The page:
WILDLIFE PHOTOGRAPHY ON THE OUTER HEBRIDES
“Setting the scene and birds on the beach!”
As some of you will know, each year I try and squeeze in a wildlife photography holiday or as Glen likes to call it a ‘camera Geek trip’…harsh but true. I say squeeze because time for personal photography is certainly more limited when running a business as well as having 2 young children.
Anyway enough of my ramblings and onto the location for this years trip. I love Scotland, the landscape and more importantly the wildlife. Previous outings have been to the Isle of Mull and the Shetland Isles, both of which are truly fantastic places. This year I decided on the Outer Hebrides, a series of islands off the west coast of Scotland.
I usually go on my trips with my good mate Pete, but unfortunately this year he was shooting a wedding. So I hooked up with Dave Winnard from Discover The Wild as we’d been out shooting Fungi a few times and he’d told me a about a trip he’d arranged to photograph the wildlife on the Outer Hebrides in May 2014.
Dave had organised the trip with award winning wildlife photographer, Andrew Parkinson. Also on the trip were 3 students; Matt, Ferne & Holly from Falmouth University’s Marine & Natural History Photography degree course. It turned out to be a great mix of people, all really good photographers and all great fun. Our base for the week was a lovely cottage with a freshly painted red roof, right next to the sea adjacent to the RSPB reserve at Balranald, North Uist.
I’ve said it many times before, in my humble opinion the Islands off the west coast of Scotland have some of the most beautiful beaches in the world. If you could guarantee the sunshine and turn up the temperature a little, people would be flocking there. Maybe it’s a good thing it pretty much rains all the time, haha.
So what makes the Outer Hebrides special? Well one of the main attractions during late Spring/Summer is being able to see waders in their Summer plumage, where they look so much more colourful than the Winter birds we see further south.
My main camera gear for the trip, as it was mainly going to be bird photography, was a Canon 7D with Canon 400mm f2.8 IS, I did carry a 1.4x extender but didn’t use it, as often I wanted to be ready for a bird in flight and the extender slows down AF performance. Looking back there were certain subjects where maybe I should have used the extender and concentrated on the bird being static but larger in the frame. We live and learn!
By spending time getting to know the environment, tide times and the species behaviour it’s possible to put yourself right amongst the birds without them feeling at all threatened. I spent hours lay within the flocks of Dunlin, Sanderling and Turnstones, it was fantastic. There was even a Purple Sandpiper, a first for me, feeding at high tide.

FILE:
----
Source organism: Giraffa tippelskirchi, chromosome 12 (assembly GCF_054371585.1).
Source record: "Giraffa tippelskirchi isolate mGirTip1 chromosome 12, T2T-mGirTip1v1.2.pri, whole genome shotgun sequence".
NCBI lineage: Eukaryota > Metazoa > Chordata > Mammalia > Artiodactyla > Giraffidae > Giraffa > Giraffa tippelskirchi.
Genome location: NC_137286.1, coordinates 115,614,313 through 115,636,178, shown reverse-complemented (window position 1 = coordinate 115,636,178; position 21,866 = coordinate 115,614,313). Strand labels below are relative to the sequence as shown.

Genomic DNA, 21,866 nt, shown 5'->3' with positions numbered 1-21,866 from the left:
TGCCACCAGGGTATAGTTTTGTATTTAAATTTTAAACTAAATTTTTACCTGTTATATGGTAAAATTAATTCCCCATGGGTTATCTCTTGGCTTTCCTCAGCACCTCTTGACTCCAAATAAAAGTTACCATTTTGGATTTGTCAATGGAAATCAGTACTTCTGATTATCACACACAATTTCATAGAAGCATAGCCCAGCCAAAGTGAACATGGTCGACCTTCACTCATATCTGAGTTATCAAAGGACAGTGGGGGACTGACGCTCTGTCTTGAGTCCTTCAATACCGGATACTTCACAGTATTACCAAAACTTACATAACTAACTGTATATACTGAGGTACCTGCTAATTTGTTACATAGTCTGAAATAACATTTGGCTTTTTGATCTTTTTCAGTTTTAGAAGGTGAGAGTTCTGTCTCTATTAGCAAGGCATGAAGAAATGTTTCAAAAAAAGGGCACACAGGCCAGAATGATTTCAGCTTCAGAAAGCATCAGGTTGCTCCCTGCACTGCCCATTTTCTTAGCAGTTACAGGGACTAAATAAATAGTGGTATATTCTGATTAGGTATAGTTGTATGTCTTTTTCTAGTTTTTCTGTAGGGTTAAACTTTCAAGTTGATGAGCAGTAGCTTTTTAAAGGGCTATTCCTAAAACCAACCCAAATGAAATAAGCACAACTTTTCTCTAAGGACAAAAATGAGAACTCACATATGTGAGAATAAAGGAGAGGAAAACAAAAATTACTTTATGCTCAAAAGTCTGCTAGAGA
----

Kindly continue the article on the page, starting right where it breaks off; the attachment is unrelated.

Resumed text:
Standard portraits of waders, I know are a bit ‘normal’ but to be honest will always have their place and for me are still a great challenge to take. I also wanted to try and capture a few images that were a little different. The shot below was with the 400mm, it has wonderful bokeh, rendering the foreground and background beautifully soft.
You don’t always have to show the birds very large in the frame. I wanted to try and capture the Dunlin with its reflection, as if it was stood on a frosted mirror. I felt by having the bird smaller in the frame added to the composition.
Another great thing about the Outer Hebrides is that you never know what’s going to turn up, as the next shot shows. Another first for me was this Iceland Gull (Larus glaucoides) which should normally be much further North in Greenland. To get the shot meant a very ‘non army like’ sniper crawl along the shore line, inching forward like a Seal or maybe more like Jabba The Hut!
As the days draw to a close and the sun begins to drop, the lighting changes and it’s always worth having a few shots in mind. By positioning myself with the sun behind the birds made for a beautiful backlit scene, and I love the juxtaposition between the warm light falling onto the bird and foreground and the cold shadow area of the rock in the background.
N.B I’ve always dreamed of using the word juxtaposition in the correct context, Mr Henderson (my English teacher) would be so proud…
As the light continued to drop I looked for images that could be shot into the fading sun. The sea was looking fantastic against the orange glow of the sun. I always shoot on Manual exposure, that way I can’t blame the cameras meetering choice if it gets it wrong. So I was all set and just needed a subject to fly across the scene, these 5 Oystercatchers were ideal.
Oystercatchers (Haematopus ostralegus) as the sun sets.
The final shot of the Arctic Tern is one of my favourites from the trip. I framed the scene with the Sun just to the right of the frame, I’d seen a small group of Terns flying in the area, so waited and hoped that one would fly into the frame. It’s when you wait for a period of time you realise that hand holding a 400mm 2.8 is pretty tiring on the shoulders, good exercise though.
This is the first instalment of my photographs from my trip to the Outer Hebrides, I do hope you enjoyed them, please share my blog if you did, that would be great.
I know that wildlife photography is completely different to the video production work we do at Vivid Photo Visual, but hey it’s my hobby and I love it!